by Diane Ericson, courtesy of Mail Tribune
One day, while rummaging through the furniture stash of a local secondhand store, a small, sad-looking footstool caught my eye. Drawn to this sturdy, little piece, I could imagine it transformed using my favorite stencils, fabric and some acrylic paints. A small piece of furniture like this can be the perfect canvas for your favorite decorative craft techniques. From ribbons, fringe and fabric flowers to decorative tacks, it can be a jewel in your sitting room.
Magazines can be a good source for surface design ideas and color combinations. You can create a symmetrical design with borders or devise a more random, patchwork design on your fabric.
I wanted this to be an easy project, so I took some measurements and planned to cover over the existing fabric instead of replacing it. Once I had the cushion ready, I sanded then antiqued the wooden base with some acrylic craft paints.
To add stenciling to the project you'll need:
Remove the cushion from the wood base with a screwdriver.
Then, consider what techniques for applying the paint will look best on your piece. You may want to play on a piece bigger than you need to get a feel for how the design will look. I added my designs to a striped piece of home-decorator fabric. In the spaces between the stripes, I stenciled large leaves and small, red, curved shapes.
It is quick and easy to stencil designs on fabric. If you have a firm, fairly smooth upholstery fabric, you can print directly onto the surface. The key is using a very small amount of paint.
Printing with a stencil:
1) Make a dabber with your foam sponge by bringing all the corners up and wrapping them with a rubber band to hold. This makes a bulb shape out of the sponge.
2) Place a small amount of paint on a plate. Touch the paint with your dabber and continue dabbing it on another part of the plate until the paint is in the sponge and even.
3) Holding the stencil on the fabric, dab up and down through the design and work around until it looks the way you want. You can add several colors at a time, working in a smooth or textured fashion. When the design is filled in and you are happy with it, remove the stencil carefully.
4) When the printed areas are dry, press (from the back side first) with a hot iron to set the paints.
Before I antiqued the base with some darker paint, I roughed up the surface with some light sanding. Next I rubbed some paint into the corners and along the edges of the wood, rubbing off and working in the paint with a rag while it was wet. Using more than one color can add depth to the ragged finish.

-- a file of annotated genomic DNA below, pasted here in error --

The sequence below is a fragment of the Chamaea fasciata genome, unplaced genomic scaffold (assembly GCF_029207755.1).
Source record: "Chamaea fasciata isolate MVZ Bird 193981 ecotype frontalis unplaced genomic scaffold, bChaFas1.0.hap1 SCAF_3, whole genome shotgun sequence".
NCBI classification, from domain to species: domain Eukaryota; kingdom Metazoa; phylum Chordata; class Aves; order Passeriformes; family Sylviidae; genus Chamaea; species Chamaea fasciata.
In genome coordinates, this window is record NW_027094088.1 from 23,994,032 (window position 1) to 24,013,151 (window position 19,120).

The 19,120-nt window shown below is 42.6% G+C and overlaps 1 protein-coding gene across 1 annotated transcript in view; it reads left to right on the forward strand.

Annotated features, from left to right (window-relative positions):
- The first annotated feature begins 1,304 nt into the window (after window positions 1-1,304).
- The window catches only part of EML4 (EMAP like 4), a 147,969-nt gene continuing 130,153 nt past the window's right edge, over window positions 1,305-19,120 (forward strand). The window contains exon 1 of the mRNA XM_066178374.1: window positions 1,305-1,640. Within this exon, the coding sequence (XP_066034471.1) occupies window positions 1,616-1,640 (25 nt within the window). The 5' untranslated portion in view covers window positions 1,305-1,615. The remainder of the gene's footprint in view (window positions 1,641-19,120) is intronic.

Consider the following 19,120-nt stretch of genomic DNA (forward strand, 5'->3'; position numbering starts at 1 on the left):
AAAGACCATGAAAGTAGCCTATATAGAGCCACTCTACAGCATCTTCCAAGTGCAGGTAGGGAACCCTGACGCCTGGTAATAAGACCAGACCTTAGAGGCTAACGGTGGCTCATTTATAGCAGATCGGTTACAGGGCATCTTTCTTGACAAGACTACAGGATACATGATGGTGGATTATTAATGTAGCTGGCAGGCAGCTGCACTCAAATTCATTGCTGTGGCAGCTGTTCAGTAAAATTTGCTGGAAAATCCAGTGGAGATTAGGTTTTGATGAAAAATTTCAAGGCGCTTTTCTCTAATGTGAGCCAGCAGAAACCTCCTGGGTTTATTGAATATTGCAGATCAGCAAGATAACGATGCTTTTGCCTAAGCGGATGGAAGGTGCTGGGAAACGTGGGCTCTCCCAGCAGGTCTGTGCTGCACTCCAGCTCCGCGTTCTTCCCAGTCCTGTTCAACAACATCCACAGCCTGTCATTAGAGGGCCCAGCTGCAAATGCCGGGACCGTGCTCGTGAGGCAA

For even more decoration, stencils can be printed on the wood base. When the paint is dry, a light coat of Varathane or other clear sealer product will protect your new paint job.
Finishing the footstool:
Covering the top:
1) Lay your cover fabric on a flat surface face down. Place the cushion, centered on top.
2) Bring the corners up, then bring each of the sides up, folding them over the corners. This will be a soft pleated corner. Since my base is wood and will screw into the back of the cushion, I will use some dots of white glue to hold the printed fabric in place while I cover the bottom.
3) Measure the frame of the base to the outside edges and cut another piece of fabric 1 inch larger for the bottom. Fold in the edges 1 inch all around, press then center it on top of the cushion back. It can be stitched around or tacked with glue because the base will be screwed on top of it.
Once the cushion and the base are finished, reattach the two pieces with screws.
To help protect the surface, use a light coat of Scotchgard. Acrylic paint is washable when dry.
Diane Ericson designs and prints fabrics in her studio at Ashland Art Center. Her website is www.dianeericson.com.
Printer friendly PDF:
Diane Ericson, founder of ReVisions Patterns & Stencils, is an artist and designer who is passionate about stenciling. She shares her enthusiasm for the arts through teaching workshops and retreat in various locations, and has become a recognized expert and motivational speaker in the sewing field.
A frequent contributor to various fiber publications, Diane enjoys playing in her studio, creating new designs for ReVisions and exploring inventive ways to inspire and celebrate creativity. Check out her blog when you visit dianeericson.com to see Diane's most current creations.
"I am fascinated by how we learn and evolve as creative beings. The creative process is full of rich opportunities to grow, understand and share our experience of being in the world."
"I know, and constantly witness in others, that the process of making with our hands has the ability to transform us. I feel that my ability to navigate my life experiences and move into new territory over the years has deepened my creativity in ways I could not have imagined. It is my best creative work."